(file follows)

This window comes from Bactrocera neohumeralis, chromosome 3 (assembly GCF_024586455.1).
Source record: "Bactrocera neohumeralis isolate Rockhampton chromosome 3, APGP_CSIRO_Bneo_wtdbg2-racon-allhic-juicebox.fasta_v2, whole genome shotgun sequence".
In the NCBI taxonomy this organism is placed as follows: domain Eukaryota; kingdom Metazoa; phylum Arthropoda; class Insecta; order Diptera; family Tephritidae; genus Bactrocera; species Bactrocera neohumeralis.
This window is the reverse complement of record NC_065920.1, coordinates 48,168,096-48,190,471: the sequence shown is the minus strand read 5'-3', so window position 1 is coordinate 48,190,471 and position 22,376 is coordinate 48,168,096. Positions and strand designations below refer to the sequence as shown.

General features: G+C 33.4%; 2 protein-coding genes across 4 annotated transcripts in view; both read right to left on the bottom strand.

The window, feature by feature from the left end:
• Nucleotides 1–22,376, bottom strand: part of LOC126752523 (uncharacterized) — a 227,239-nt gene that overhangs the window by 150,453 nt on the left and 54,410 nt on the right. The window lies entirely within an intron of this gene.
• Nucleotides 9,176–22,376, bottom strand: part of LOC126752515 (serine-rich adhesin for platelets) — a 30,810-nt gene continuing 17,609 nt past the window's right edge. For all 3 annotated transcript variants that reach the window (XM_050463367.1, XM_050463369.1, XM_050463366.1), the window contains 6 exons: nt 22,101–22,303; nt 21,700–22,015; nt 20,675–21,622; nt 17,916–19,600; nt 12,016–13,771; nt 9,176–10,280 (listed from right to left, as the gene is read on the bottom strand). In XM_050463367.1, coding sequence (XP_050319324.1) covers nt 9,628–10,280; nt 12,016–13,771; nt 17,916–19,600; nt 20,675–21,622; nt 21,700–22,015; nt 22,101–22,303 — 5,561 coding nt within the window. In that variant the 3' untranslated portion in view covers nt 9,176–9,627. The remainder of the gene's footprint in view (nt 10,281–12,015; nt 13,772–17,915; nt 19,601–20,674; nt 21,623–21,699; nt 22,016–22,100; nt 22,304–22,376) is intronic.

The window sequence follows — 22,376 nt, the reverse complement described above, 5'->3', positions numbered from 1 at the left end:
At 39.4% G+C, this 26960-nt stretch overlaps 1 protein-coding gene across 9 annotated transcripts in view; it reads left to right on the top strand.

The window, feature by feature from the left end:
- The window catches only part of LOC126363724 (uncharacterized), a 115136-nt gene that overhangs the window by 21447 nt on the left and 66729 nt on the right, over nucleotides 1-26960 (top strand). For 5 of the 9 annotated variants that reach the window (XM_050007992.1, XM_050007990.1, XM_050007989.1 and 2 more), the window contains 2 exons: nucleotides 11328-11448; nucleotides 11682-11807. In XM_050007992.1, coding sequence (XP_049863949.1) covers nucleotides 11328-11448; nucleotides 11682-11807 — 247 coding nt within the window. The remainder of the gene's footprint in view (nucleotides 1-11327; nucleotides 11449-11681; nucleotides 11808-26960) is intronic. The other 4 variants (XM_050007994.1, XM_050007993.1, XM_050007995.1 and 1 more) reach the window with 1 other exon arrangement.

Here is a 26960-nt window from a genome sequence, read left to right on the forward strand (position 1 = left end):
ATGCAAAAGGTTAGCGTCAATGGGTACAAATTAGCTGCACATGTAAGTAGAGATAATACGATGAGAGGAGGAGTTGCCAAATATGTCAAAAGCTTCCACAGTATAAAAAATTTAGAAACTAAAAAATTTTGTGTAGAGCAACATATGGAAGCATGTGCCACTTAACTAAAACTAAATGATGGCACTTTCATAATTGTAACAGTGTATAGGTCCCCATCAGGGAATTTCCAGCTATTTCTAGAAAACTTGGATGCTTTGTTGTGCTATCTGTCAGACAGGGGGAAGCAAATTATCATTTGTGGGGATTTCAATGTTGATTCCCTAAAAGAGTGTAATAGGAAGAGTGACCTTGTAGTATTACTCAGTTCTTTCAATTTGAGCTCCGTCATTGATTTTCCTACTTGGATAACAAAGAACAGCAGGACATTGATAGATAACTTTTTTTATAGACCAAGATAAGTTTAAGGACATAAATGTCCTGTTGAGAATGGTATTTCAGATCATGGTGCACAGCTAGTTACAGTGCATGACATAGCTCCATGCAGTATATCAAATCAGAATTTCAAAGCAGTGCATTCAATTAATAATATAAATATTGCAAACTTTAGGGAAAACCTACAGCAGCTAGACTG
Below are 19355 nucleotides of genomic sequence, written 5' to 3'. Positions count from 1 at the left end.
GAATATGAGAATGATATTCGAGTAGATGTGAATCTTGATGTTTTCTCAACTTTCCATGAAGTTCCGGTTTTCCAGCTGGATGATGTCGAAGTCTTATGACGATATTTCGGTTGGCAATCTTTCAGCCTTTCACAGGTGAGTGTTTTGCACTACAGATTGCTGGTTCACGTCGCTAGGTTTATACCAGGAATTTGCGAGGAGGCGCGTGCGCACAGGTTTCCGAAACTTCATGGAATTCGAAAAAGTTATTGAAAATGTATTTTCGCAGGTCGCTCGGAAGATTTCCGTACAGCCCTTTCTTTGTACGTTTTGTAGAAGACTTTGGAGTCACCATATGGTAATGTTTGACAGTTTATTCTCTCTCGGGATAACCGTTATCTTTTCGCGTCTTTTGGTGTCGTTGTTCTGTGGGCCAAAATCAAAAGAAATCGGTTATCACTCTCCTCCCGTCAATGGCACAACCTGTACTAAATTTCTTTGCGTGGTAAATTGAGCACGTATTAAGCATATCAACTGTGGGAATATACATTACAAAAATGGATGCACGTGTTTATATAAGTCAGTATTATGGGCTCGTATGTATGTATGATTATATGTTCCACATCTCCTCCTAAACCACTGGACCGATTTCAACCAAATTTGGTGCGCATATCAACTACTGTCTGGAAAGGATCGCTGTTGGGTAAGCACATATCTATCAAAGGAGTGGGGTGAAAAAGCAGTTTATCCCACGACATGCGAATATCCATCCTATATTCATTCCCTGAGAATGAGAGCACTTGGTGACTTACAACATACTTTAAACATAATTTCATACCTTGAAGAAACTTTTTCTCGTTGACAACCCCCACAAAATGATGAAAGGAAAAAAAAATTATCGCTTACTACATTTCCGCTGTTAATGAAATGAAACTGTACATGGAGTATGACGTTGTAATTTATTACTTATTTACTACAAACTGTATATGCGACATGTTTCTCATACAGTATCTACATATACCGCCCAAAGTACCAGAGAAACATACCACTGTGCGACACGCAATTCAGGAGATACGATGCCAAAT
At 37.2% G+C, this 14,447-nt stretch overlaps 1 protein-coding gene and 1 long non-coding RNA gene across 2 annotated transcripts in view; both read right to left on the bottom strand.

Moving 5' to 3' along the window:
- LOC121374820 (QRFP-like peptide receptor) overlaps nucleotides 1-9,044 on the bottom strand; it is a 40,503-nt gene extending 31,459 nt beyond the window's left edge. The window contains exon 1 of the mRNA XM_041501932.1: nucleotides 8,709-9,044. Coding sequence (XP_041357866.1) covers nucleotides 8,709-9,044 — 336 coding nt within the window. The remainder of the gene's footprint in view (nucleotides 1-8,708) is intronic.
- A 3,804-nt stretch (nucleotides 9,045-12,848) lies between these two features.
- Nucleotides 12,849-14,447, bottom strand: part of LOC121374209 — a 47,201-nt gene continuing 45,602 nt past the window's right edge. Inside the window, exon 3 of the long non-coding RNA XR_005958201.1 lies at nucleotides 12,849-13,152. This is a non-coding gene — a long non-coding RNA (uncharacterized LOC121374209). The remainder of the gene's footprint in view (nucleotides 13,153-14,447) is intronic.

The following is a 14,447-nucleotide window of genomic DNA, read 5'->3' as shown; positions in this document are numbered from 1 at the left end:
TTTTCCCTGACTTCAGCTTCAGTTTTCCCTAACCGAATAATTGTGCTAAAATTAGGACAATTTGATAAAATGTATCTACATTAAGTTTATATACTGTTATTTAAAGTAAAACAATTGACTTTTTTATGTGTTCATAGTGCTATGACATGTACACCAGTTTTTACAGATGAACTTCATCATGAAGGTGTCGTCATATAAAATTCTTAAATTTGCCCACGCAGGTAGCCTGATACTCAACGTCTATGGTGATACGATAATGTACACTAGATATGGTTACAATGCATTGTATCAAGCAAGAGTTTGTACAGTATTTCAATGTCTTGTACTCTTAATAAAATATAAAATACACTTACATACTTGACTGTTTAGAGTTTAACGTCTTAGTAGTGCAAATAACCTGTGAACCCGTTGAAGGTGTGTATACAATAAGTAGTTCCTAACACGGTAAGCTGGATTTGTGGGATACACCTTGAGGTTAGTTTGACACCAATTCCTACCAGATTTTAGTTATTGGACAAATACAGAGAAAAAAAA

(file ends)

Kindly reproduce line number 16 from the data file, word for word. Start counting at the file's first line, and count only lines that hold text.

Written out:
GAATATGAGAATGATATTCGAGTAGATGTGAATCTTGATGTTTTCTCAACTTTCCATGAAGTTCCGGTTTTCCAGCTGGATGATGTCGAAGTCTTATGACGATATTTCGGTTGGCAATCTTTCAGCCTTTCACAGGTGAGTGTTTTGCACTACAGATTGCTGGTTCACGTCGCTAGGTTTATACCAGGAATTTGCGAGGAGGCGCGTGCGCACAGGTTTCCGAAACTTCATGGAATTCGAAAAAGTTATTGAAAATGTATTTTCGCAGGTCGCTCGGAAGATTTCCGTACAGCCCTTTCTTTGTACGTTTTGTAGAAGACTTTGGAGTCACCATATGGTAATGTTTGACAGTTTATTCTCTCTCGGGATAACCGTTATCTTTTCGCGTCTTTTGGTGTCGTTGTTCTGTGGGCCAAAATCAAAAGAAATCGGTTATCACTCTCCTCCCGTCAATGGCACAACCTGTACTAAATTTCTTTGCGTGGTAAATTGAGCACGTATTAAGCATATCAACTGTGGGAATATACATTACAAAAATGGATGCACGTGTTTATATAAGTCAGTATTATGGGCTCGTATGTATGTATGATTATATGTTCCACATCTCCTCCTAAACCACTGGACCGATTTCAACCAAATTTGGTGCGCATATCAACTACTGTCTGGAAAGGATCGCTGTTGGGTAAGCACATATCTATCAAAGGAGTGGGGTGAAAAAGCAGTTTATCCCACGACATGCGAATATCCATCCTATATTCATTCCCTGAGAATGAGAGCACTTGGTGACTTACAACATACTTTAAACATAATTTCATACCTTGAAGAAACTTTTTCTCGTTGACAACCCCCACAAAATGATGAAAGGAAAAAAAAATTATCGCTTACTACATTTCCGCTGTTAATGAAATGAAACTGTACATGGAGTATGACGTTGTAATTTATTACTTATTTACTACAAACTGTATATGCGACATGTTTCTCATACAGTATCTACATATACCGCCCAAAGTACCAGAGAAACATACCACTGTGCGACACGCAATTCAGGAGATACGATGCCAAAT